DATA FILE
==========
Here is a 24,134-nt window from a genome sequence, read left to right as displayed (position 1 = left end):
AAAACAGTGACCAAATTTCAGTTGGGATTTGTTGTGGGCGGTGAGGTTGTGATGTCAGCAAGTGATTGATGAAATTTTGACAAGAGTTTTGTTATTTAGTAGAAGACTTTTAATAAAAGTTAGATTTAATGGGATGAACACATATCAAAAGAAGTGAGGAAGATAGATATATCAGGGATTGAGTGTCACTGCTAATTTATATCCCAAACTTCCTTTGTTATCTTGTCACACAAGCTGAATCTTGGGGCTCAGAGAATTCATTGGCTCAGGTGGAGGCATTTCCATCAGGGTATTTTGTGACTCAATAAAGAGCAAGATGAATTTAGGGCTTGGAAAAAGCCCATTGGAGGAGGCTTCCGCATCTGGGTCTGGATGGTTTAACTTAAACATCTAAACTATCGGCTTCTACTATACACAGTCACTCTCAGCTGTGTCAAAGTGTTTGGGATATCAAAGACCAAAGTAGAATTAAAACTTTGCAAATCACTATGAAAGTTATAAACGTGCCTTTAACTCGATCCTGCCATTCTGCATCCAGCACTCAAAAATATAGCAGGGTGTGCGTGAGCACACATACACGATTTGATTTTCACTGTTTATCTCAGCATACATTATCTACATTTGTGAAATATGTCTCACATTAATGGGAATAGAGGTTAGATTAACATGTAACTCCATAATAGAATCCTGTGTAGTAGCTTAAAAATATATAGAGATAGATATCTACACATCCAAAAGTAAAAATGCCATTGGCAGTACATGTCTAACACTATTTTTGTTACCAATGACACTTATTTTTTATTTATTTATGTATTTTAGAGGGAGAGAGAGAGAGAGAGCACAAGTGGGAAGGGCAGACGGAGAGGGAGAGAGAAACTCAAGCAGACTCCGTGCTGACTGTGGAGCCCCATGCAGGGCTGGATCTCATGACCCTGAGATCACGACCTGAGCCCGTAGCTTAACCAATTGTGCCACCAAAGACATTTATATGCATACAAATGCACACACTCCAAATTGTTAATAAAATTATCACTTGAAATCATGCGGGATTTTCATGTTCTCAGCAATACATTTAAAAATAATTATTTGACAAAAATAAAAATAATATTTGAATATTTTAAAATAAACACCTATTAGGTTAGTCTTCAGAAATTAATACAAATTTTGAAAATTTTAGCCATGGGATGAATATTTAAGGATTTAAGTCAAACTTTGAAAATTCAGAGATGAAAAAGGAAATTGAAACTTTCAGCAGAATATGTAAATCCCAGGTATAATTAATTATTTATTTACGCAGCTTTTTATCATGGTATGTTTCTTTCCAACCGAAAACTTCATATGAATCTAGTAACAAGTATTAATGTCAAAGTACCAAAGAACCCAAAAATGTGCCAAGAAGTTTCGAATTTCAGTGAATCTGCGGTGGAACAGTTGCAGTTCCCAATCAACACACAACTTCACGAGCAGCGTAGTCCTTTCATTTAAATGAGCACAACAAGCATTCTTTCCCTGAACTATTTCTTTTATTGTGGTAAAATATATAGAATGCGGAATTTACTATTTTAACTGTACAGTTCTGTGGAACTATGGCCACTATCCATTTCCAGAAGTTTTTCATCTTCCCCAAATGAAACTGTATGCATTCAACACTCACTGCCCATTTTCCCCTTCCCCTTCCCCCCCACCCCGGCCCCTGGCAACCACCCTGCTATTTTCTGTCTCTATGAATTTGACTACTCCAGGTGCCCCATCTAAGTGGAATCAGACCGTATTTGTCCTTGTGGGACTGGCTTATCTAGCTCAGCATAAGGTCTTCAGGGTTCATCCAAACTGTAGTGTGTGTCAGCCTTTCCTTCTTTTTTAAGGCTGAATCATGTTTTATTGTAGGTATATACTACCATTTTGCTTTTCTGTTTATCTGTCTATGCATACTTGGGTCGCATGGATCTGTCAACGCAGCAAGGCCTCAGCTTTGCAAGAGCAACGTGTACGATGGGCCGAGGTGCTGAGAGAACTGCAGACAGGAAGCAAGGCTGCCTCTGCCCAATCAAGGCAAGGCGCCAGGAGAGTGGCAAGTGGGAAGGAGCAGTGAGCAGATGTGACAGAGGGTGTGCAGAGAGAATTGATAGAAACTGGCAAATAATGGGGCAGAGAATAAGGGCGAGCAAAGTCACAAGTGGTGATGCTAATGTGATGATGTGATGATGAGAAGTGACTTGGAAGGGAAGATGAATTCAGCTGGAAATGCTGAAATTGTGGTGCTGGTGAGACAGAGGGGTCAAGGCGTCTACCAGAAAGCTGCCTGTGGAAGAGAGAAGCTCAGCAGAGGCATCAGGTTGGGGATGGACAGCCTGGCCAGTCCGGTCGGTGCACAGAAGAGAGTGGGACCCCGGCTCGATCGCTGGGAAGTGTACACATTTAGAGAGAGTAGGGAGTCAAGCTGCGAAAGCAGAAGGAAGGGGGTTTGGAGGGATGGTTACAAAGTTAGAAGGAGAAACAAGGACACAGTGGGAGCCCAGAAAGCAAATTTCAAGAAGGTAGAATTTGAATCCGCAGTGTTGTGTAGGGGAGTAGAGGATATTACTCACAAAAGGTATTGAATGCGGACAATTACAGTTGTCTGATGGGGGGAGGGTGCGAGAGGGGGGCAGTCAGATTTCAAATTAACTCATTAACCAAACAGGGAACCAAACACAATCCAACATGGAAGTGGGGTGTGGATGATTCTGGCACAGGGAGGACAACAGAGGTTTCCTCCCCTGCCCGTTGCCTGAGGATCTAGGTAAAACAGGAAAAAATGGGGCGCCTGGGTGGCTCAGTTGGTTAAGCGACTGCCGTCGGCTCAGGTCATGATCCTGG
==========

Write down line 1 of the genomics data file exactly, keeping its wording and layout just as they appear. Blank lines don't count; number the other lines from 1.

Here is a 24,134-nt window from a genome sequence, read left to right as displayed (position 1 = left end):